8 layers:
Reality: Background reality. The fact that ‘there is’. Dimensions of our perceived universe. Smallest possible object.
Spacetime: Dimensions of our perceived universe.
Atom: Smallest possible object.
Chemical: Lowest form of complex function.
Biological: Living network of function.
Human: Single unit of aware complex function.
Societal: Aware network of complex function.
Conscious: Observant, truly aware of function, but outside of it.

"im(ai)gine" by Jamie Farrington

In some of our earlier discussions on world-building, we asked ‘What are you listening to in the world?’ which led us to question what constitutes as real or fake in any given world, and how can we tell what is real? This got me interested in AI generated music; in most cases it is obvious you’re listening to something that was not created by a human, so how could I obfuscate the difference between real and fake even further? After listening to various examples from OpenAI’s generative neural network JukeBox, I downloaded the original instrumental and vocal acapella audio from John Lennon’s ‘Imagine’ and made several versions of the song in which I attempt to make it sound as if it’s been generated by an AI such as JukeBox.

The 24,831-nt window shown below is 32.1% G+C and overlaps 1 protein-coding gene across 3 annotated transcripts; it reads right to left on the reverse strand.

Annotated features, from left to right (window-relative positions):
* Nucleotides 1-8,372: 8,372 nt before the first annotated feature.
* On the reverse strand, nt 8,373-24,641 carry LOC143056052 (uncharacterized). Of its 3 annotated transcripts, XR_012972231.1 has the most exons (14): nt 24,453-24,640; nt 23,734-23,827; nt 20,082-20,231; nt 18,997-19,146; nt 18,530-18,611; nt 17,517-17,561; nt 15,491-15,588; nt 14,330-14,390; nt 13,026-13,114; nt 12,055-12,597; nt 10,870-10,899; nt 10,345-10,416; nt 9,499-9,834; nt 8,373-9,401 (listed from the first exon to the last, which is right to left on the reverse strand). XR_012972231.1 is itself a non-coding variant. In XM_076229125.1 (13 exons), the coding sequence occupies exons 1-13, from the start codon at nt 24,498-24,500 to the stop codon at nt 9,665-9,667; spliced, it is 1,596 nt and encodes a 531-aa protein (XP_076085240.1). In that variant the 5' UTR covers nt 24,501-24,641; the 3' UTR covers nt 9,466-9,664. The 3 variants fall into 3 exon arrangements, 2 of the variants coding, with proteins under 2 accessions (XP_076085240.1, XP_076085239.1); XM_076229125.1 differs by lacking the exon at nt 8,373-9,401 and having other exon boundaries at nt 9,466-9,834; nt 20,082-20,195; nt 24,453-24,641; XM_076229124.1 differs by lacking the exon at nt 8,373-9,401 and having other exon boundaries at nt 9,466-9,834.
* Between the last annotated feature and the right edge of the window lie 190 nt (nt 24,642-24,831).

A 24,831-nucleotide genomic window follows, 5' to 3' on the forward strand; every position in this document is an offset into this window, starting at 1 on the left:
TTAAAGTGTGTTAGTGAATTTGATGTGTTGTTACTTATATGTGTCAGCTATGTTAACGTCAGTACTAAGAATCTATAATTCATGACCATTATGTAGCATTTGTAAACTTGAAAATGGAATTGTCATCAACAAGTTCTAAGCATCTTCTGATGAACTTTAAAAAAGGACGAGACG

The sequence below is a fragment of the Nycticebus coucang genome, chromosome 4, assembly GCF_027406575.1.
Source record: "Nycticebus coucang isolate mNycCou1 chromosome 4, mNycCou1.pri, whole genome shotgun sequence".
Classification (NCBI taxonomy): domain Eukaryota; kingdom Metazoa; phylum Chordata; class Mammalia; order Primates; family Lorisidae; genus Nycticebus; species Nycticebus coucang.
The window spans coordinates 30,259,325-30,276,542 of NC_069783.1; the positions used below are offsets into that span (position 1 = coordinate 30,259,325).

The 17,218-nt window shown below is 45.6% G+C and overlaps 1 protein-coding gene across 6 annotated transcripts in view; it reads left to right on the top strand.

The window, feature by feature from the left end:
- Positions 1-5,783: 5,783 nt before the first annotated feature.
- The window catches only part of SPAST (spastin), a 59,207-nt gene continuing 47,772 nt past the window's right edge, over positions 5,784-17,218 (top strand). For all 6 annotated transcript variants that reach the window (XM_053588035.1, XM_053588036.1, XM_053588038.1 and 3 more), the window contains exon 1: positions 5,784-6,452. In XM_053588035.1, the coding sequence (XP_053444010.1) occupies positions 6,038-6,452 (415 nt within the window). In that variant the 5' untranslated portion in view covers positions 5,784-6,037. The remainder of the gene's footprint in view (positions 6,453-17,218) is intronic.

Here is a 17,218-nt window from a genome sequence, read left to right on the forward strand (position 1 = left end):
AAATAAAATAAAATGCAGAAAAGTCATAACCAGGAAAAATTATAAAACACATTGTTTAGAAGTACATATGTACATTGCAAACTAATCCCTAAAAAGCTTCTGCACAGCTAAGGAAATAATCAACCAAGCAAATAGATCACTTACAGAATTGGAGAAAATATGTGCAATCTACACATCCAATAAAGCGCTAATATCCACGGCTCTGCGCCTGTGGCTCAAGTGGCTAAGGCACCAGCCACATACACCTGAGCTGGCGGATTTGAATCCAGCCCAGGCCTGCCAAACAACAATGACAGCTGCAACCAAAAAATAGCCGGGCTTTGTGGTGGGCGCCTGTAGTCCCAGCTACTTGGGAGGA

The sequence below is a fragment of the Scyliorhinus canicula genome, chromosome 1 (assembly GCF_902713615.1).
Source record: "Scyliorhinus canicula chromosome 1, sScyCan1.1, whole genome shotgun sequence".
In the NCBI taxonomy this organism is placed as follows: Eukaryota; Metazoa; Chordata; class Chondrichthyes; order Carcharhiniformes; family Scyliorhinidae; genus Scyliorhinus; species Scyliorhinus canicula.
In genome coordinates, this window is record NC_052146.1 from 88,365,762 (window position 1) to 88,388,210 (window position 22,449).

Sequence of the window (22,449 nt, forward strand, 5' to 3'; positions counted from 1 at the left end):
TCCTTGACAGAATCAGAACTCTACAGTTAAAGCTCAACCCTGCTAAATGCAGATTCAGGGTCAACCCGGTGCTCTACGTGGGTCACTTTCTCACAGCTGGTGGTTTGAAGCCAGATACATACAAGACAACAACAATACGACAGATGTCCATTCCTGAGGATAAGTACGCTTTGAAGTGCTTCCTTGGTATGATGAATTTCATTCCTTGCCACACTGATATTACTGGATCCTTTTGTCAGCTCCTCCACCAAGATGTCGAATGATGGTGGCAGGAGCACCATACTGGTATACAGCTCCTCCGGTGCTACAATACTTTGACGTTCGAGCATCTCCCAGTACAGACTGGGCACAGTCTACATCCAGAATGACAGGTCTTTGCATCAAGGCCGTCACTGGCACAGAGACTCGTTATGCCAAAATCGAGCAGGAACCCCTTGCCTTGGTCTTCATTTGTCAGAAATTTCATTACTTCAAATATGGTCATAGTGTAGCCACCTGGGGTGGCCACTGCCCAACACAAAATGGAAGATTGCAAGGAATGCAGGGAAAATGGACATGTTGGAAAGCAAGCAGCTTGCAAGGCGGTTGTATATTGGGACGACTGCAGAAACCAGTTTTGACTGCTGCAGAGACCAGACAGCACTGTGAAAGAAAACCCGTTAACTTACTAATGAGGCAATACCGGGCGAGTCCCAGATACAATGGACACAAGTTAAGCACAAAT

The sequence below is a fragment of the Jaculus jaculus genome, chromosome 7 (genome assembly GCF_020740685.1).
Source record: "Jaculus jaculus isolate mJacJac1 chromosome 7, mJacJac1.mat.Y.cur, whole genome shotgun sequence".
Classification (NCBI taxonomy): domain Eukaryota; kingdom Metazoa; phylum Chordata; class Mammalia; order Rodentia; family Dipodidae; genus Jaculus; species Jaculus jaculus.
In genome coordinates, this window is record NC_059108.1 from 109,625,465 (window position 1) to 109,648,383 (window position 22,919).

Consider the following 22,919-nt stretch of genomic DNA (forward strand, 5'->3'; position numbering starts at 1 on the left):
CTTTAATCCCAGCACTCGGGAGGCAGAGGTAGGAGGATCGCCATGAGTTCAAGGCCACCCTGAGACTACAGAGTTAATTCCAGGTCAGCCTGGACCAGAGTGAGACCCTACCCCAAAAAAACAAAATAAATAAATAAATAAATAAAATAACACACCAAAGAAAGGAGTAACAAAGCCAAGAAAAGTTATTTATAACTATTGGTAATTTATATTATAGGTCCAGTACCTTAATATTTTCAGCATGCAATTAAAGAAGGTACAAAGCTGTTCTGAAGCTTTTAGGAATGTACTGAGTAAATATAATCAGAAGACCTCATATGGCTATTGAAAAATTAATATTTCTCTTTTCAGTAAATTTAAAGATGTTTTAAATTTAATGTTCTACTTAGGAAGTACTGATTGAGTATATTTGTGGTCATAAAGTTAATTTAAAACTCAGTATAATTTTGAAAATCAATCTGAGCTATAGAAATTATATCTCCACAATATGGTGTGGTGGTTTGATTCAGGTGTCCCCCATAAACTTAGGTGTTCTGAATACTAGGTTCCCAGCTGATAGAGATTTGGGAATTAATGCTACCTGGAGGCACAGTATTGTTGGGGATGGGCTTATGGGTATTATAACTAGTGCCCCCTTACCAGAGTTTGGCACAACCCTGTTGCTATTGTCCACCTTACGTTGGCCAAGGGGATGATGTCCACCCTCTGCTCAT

To make use of the 8 channel speaker system, I have created 4 separate versions of the vocal acapella and 4 versions of the instrumental, all of which have been processed differently to imitate the neural network. As the satellites spin around the world, the audience hears different combinations of vocals and instrumentals fading into each other, creating a constantly shifting and unpredictable version of the song. The visual accompaniment is a series of images and videos that run with the theme of real and fake, including a series of AI generated faces from the website thispersondoesnotexist.com and works from hyperreal sculpture artist Patricia Piccinini.